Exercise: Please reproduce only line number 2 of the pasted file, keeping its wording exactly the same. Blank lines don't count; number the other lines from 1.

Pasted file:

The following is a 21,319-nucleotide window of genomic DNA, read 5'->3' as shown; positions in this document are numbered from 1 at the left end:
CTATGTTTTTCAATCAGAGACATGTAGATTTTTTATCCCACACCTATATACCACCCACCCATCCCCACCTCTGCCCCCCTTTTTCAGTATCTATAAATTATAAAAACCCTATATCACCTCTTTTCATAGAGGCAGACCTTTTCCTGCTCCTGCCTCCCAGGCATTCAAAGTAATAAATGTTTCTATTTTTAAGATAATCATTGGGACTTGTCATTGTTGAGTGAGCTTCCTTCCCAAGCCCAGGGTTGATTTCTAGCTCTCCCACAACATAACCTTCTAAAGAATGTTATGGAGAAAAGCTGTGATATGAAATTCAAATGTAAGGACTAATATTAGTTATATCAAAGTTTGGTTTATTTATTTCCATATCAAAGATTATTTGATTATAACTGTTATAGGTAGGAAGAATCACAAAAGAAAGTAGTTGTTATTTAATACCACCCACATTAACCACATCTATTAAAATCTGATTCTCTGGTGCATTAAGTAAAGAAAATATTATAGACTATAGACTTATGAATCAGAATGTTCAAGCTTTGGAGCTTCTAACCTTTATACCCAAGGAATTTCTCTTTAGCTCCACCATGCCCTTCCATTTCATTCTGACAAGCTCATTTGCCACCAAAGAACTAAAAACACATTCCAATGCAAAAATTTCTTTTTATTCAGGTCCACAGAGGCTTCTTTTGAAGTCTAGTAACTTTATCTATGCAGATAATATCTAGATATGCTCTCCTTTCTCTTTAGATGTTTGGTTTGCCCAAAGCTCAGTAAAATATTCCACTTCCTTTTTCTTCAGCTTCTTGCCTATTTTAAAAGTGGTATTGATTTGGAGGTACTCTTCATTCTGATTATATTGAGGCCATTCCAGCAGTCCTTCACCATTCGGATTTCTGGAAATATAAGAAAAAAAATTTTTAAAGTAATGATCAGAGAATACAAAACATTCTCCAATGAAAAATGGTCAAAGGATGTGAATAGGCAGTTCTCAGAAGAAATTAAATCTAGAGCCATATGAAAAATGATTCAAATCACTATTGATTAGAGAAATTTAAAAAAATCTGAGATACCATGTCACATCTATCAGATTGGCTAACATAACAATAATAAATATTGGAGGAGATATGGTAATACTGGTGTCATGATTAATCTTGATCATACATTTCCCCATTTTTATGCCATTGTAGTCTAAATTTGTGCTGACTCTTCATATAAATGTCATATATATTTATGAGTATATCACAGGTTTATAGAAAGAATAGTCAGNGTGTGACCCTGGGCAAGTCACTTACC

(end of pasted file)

CTATGTTTTTCAATCAGAGACATGTAGATTTTTTATCCCACACCTATATACCACCCACCCATCCCCACCTCTGCCCCCCTTTTTCAGTATCTATAAATTATAAAAACCCTATATCACCTCTTTTCATAGAGGCAGACCTTTTCCTGCTCCTGCCTCCCAGGCATTCAAAGTAATAAATGTTTCTATTTTTAAGATAATCATTGGGACTTGTCATTGTTGAGTGAGCTTCCTTCCCAAGCCCAGGGTTGATTTCTAGCTCTCCCACAACATAACCTTCTAAAGAATGTTATGGAGAAAAGCTGTGATATGAAATTCAAATGTAAGGACTAATATTAGTTATATCAAAGTTTGGTTTATTTATTTCCATATCAAAGATTATTTGATTATAACTGTTATAGGTAGGAAGAATCACAAAAGAAAGTAGTTGTTATTTAATACCACCCACATTAACCACATCTATTAAAATCTGATTCTCTGGTGCATTAAGTAAAGAAAATATTATAGACTATAGACTTATGAATCAGAATGTTCAAGCTTTGGAGCTTCTAACCTTTATACCCAAGGAATTTCTCTTTAGCTCCACCATGCCCTTCCATTTCATTCTGACAAGCTCATTTGCCACCAAAGAACTAAAAACACATTCCAATGCAAAAATTTCTTTTTATTCAGGTCCACAGAGGCTTCTTTTGAAGTCTAGTAACTTTATCTATGCAGATAATATCTAGATATGCTCTCCTTTCTCTTTAGATGTTTGGTTTGCCCAAAGCTCAGTAAAATATTCCACTTCCTTTTTCTTCAGCTTCTTGCCTATTTTAAAAGTGGTATTGATTTGGAGGTACTCTTCATTCTGATTATATTGAGGCCATTCCAGCAGTCCTTCACCATTCGGATTTCTGGAAATATAAGAAAAAAAATTTTTAAAGTAATGATCAGAGAATACAAAACATTCTCCAATGAAAAATGGTCAAAGGATGTGAATAGGCAGTTCTCAGAAGAAATTAAATCTAGAGCCATATGAAAAATGATTCAAATCACTATTGATTAGAGAAATTTAAAAAAATCTGAGATACCATGTCACATCTATCAGATTGGCTAACATAACAATAATAAATATTGGAGGAGATATGGTAATACTGGTGTCATGATTAATCTTGATCATACATTTCCCCATTTTTATGCCATTGTAGTCTAAATTTGTGCTGACTCTTCATATAAATGTCATATATATTTATGAGTATATCACAGGTTTATAGAAAGAATAGTCAGNGTGTGACCCTGGGCAAGTCACTTACC